Overcoming Judgement in South Asian Families

Judgey south Asian family

From Judgement to Oneness

By Roma Khetarpal

Roma Khetarpal

Parenting Contributor, Roma Khetarpal

I’m not sure if this just a South Asian thing, but it’s definitely worth talking about. I was at an 80th birthday party where three generations were present. At the beginning, I sat down for a while with my mother-in-law and her friends. They happened to be talking about the honoree’s new granddaughter-in-law, Mita.

As Mita toasted her grand-mother-in-law, I overheard one of the women at the table say, “Well, this one knows how to trap a good guy. He’s handsome, has a good family, is intelligent and rich.” I curled my lips but just nodded my head as my inner voice screamed, “Really, ladies, what old-fashioned thinking! So not nice.”

A few minutes later lunch was served, and I went back to my table of 50-somethings where my husband and friends were sitting. Mita stopped at our table to thank us all for coming to the party. But as soon as she walked away, one of my tablemates said, “Well, she sure knows how to pick ‘em. She landed a good one. He was the most eligible boy in our community, and she snatched him! I really don’t know what he saw in her though.” She giggled with the woman next to her.in-law relationships, masalamommas

After the cake was served, I went to say hello to my son and daughter and their friends, all in their mid-20s to early 30s, who were having some lively conversations. As I strolled among them, I talked, listened, and learned. In 30 minutes, I heard from these millennials about technology, science, and politics. So refreshing I thought to myself!

Why can’t we all discuss topics like these? I wish I could drag some older folks into this corner and shake them up by saying, “Here’s a world of topics we can socialize over instead of making innocent Mita the target of negative comments. I had found out that the girl, who moved from Canada, had hosted the party as a way of getting to know the community that her husband had grown up in.

The next group of youngsters was discussing online dating. My own kids had told me about this new world. In fact, recently, to answer some of my questions, my daughter made me listen to Aziz Ansari’s new audiobook, Modern Romance.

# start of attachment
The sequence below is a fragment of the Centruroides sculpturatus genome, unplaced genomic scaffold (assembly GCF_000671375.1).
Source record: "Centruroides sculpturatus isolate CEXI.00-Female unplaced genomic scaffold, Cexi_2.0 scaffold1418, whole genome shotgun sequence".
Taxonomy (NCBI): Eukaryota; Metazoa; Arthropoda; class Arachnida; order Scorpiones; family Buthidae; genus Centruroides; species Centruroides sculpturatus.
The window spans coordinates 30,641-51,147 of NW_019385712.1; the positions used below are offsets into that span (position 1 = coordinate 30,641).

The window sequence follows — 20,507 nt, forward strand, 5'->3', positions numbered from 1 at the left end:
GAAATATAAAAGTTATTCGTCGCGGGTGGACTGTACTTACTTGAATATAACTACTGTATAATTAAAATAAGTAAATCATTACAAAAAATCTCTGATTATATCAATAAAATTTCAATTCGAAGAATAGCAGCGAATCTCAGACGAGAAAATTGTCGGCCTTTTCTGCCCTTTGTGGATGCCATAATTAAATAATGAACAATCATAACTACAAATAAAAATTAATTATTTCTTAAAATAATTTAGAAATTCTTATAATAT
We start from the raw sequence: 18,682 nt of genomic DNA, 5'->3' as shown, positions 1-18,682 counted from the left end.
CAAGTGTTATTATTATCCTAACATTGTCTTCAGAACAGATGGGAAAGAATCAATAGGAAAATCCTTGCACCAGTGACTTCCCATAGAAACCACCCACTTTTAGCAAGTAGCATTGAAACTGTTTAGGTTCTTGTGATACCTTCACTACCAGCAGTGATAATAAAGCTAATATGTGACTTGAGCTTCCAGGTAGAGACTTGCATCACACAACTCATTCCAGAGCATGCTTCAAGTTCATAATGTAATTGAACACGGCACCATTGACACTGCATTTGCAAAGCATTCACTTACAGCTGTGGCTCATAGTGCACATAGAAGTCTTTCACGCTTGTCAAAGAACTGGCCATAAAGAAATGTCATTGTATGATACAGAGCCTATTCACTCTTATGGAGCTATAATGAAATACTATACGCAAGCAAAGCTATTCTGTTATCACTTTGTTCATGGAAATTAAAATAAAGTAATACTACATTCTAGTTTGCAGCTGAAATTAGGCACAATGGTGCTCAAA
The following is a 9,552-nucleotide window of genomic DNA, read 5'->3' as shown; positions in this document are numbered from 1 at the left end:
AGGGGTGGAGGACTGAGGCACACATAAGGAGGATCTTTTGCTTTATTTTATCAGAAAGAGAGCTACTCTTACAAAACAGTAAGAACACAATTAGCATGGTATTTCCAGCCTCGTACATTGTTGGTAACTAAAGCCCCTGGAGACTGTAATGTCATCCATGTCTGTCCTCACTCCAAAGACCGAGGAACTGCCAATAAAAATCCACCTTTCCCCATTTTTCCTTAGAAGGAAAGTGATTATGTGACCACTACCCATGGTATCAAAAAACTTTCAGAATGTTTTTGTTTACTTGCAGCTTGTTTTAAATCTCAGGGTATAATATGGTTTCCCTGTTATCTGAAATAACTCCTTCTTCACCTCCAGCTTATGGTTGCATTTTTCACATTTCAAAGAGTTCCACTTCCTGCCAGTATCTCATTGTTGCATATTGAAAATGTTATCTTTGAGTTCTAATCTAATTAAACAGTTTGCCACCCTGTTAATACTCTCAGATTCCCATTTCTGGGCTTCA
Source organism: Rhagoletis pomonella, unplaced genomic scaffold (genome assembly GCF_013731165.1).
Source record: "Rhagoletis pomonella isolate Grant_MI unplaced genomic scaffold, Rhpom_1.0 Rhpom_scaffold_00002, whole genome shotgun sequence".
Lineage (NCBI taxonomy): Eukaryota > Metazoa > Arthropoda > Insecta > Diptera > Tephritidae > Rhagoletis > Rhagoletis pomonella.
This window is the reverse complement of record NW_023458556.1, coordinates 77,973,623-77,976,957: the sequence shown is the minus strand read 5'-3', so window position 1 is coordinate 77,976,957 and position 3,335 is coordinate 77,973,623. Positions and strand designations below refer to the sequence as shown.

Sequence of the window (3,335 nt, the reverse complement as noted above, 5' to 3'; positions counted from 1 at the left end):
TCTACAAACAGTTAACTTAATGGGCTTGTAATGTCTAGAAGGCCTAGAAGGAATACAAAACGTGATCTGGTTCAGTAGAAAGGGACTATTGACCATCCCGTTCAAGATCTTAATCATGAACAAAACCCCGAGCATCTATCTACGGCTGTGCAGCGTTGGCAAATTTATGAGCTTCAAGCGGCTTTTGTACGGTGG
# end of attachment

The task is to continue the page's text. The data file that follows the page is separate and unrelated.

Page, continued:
south asian family

“Well, that’s how Mita met Shaan,” said one young woman.

“Are you kidding?” asked another, adding, “Do you know what site they met on, ‘cause she totally scored! Some women just know how to throw themselves at guys. I’m not like that at all.”

“Do you know Mita personally?” I asked.

“Well kinda,” she said, walking away.

I later pulled my daughter aside and asked if that girl knew Mita, and my daughter said, “No, Mom. We’re all meeting Mita for the first time today. You know they got married in Europe and very few of us made it to the wedding.”

I was cringing by then. I could see that the older generations were just judgmental and bored, passing negative comments about someone they didn’t even know in their home, at their family party. What was more disappointing was that every generation, when the negative gossip match was lit, was quick to add fuel to the fire.

The truth is that when we criticize and make judgments about anyone—let alone people we don’t know—we carry the essence of negative emotions within us, and then we plant them in the other person or people we are talking to. This feeling travels fast, multiplying as it returns to the person who started it. It’s self-sabotaging. As Charley Reese, the American journalist says, “If malice or envy are tangible and had a shape, it would be the shape of a boomerang.” Yes, it comes right back at us. So the next time you are witness to this, either walk away or say something politely, without judgment.

And parents, remember that these habits are contagious. Your kids will catch on fast.

We all know that our kids will follow our lead and jump two steps ahead. They are going to imitate what we do and not what we tell them to do. So when you have an urge to start or join a judgment party, tread wisely, and remind yourself of these two simple universal laws:

  1. We are one.
  2. What we give out is what we get back tenfold.

So choose love and oneness before all else. As for your kids, good habits that start young become an intrinsic part of the fabric of who we are. Weave your family together with the threads of love and oneness instead of judgment and separation. This is how we can raise good human beings who contribute positively to the world. Isn’t that what we all want for our kids?

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